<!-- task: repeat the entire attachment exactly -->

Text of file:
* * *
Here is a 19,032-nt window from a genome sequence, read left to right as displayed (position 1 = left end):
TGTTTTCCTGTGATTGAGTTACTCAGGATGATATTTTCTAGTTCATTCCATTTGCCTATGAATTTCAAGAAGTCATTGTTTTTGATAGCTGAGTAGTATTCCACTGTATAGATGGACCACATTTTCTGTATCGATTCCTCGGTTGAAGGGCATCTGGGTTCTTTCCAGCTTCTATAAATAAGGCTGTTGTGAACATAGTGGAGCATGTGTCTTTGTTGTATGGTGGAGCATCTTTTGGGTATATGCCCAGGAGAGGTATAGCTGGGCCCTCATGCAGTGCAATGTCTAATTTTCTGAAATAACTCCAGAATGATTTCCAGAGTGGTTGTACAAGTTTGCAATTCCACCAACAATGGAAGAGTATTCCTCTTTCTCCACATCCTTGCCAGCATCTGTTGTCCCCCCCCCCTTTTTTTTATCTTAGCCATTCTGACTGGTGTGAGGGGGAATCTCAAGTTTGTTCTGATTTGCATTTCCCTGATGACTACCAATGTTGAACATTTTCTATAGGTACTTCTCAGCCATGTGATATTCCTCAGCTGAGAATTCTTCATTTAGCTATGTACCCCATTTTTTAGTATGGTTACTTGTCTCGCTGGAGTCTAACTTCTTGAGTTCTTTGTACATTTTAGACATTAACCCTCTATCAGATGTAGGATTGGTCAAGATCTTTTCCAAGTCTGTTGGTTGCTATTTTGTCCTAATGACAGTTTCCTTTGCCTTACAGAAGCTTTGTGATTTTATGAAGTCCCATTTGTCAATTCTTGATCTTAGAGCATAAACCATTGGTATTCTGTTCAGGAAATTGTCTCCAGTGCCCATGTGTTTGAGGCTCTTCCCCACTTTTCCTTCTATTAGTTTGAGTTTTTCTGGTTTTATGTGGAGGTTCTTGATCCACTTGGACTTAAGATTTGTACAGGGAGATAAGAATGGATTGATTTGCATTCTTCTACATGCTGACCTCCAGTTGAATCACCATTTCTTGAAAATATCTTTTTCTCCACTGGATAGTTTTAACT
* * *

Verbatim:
Here is a 19,032-nt window from a genome sequence, read left to right as displayed (position 1 = left end):
TGTTTTCCTGTGATTGAGTTACTCAGGATGATATTTTCTAGTTCATTCCATTTGCCTATGAATTTCAAGAAGTCATTGTTTTTGATAGCTGAGTAGTATTCCACTGTATAGATGGACCACATTTTCTGTATCGATTCCTCGGTTGAAGGGCATCTGGGTTCTTTCCAGCTTCTATAAATAAGGCTGTTGTGAACATAGTGGAGCATGTGTCTTTGTTGTATGGTGGAGCATCTTTTGGGTATATGCCCAGGAGAGGTATAGCTGGGCCCTCATGCAGTGCAATGTCTAATTTTCTGAAATAACTCCAGAATGATTTCCAGAGTGGTTGTACAAGTTTGCAATTCCACCAACAATGGAAGAGTATTCCTCTTTCTCCACATCCTTGCCAGCATCTGTTGTCCCCCCCCCCTTTTTTTTATCTTAGCCATTCTGACTGGTGTGAGGGGGAATCTCAAGTTTGTTCTGATTTGCATTTCCCTGATGACTACCAATGTTGAACATTTTCTATAGGTACTTCTCAGCCATGTGATATTCCTCAGCTGAGAATTCTTCATTTAGCTATGTACCCCATTTTTTAGTATGGTTACTTGTCTCGCTGGAGTCTAACTTCTTGAGTTCTTTGTACATTTTAGACATTAACCCTCTATCAGATGTAGGATTGGTCAAGATCTTTTCCAAGTCTGTTGGTTGCTATTTTGTCCTAATGACAGTTTCCTTTGCCTTACAGAAGCTTTGTGATTTTATGAAGTCCCATTTGTCAATTCTTGATCTTAGAGCATAAACCATTGGTATTCTGTTCAGGAAATTGTCTCCAGTGCCCATGTGTTTGAGGCTCTTCCCCACTTTTCCTTCTATTAGTTTGAGTTTTTCTGGTTTTATGTGGAGGTTCTTGATCCACTTGGACTTAAGATTTGTACAGGGAGATAAGAATGGATTGATTTGCATTCTTCTACATGCTGACCTCCAGTTGAATCACCATTTCTTGAAAATATCTTTTTCTCCACTGGATAGTTTTAACT